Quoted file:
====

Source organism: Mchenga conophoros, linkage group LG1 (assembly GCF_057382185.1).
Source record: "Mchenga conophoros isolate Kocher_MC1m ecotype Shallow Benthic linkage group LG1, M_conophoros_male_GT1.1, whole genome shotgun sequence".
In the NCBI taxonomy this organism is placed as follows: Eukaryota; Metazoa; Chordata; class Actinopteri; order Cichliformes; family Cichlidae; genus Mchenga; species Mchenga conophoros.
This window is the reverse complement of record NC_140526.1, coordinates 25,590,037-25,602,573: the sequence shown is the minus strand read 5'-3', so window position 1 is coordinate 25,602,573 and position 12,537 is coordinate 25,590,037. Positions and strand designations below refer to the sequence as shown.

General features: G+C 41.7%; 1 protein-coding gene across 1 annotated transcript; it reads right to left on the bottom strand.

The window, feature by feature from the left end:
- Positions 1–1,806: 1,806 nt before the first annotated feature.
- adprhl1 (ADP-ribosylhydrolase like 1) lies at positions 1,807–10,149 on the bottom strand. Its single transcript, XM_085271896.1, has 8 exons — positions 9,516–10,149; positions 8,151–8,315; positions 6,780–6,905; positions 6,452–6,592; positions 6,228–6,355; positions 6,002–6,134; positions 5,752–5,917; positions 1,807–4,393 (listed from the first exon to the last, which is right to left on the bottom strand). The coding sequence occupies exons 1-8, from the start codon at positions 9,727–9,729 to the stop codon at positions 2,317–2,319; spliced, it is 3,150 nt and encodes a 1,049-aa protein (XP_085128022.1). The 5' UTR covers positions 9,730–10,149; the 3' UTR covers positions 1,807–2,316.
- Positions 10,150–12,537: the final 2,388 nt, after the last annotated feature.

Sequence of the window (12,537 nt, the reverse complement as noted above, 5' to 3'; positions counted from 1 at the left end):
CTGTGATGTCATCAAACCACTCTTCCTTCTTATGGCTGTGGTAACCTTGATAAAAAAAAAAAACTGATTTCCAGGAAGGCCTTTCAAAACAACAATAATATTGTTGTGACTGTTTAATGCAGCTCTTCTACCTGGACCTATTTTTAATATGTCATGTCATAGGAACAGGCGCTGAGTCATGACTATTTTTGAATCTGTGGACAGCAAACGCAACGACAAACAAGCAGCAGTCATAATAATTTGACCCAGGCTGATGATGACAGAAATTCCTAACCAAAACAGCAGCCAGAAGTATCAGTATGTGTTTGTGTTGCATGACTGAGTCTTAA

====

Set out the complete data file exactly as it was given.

Source organism: Mchenga conophoros, linkage group LG1 (assembly GCF_057382185.1).
Source record: "Mchenga conophoros isolate Kocher_MC1m ecotype Shallow Benthic linkage group LG1, M_conophoros_male_GT1.1, whole genome shotgun sequence".
In the NCBI taxonomy this organism is placed as follows: Eukaryota; Metazoa; Chordata; class Actinopteri; order Cichliformes; family Cichlidae; genus Mchenga; species Mchenga conophoros.
This window is the reverse complement of record NC_140526.1, coordinates 25,590,037-25,602,573: the sequence shown is the minus strand read 5'-3', so window position 1 is coordinate 25,602,573 and position 12,537 is coordinate 25,590,037. Positions and strand designations below refer to the sequence as shown.

General features: G+C 41.7%; 1 protein-coding gene across 1 annotated transcript; it reads right to left on the bottom strand.

The window, feature by feature from the left end:
- Positions 1–1,806: 1,806 nt before the first annotated feature.
- adprhl1 (ADP-ribosylhydrolase like 1) lies at positions 1,807–10,149 on the bottom strand. Its single transcript, XM_085271896.1, has 8 exons — positions 9,516–10,149; positions 8,151–8,315; positions 6,780–6,905; positions 6,452–6,592; positions 6,228–6,355; positions 6,002–6,134; positions 5,752–5,917; positions 1,807–4,393 (listed from the first exon to the last, which is right to left on the bottom strand). The coding sequence occupies exons 1-8, from the start codon at positions 9,727–9,729 to the stop codon at positions 2,317–2,319; spliced, it is 3,150 nt and encodes a 1,049-aa protein (XP_085128022.1). The 5' UTR covers positions 9,730–10,149; the 3' UTR covers positions 1,807–2,316.
- Positions 10,150–12,537: the final 2,388 nt, after the last annotated feature.

Sequence of the window (12,537 nt, the reverse complement as noted above, 5' to 3'; positions counted from 1 at the left end):
CTGTGATGTCATCAAACCACTCTTCCTTCTTATGGCTGTGGTAACCTTGATAAAAAAAAAAAACTGATTTCCAGGAAGGCCTTTCAAAACAACAATAATATTGTTGTGACTGTTTAATGCAGCTCTTCTACCTGGACCTATTTTTAATATGTCATGTCATAGGAACAGGCGCTGAGTCATGACTATTTTTGAATCTGTGGACAGCAAACGCAACGACAAACAAGCAGCAGTCATAATAATTTGACCCAGGCTGATGATGACAGAAATTCCTAACCAAAACAGCAGCCAGAAGTATCAGTATGTGTTTGTGTTGCATGACTGAGTCTTAA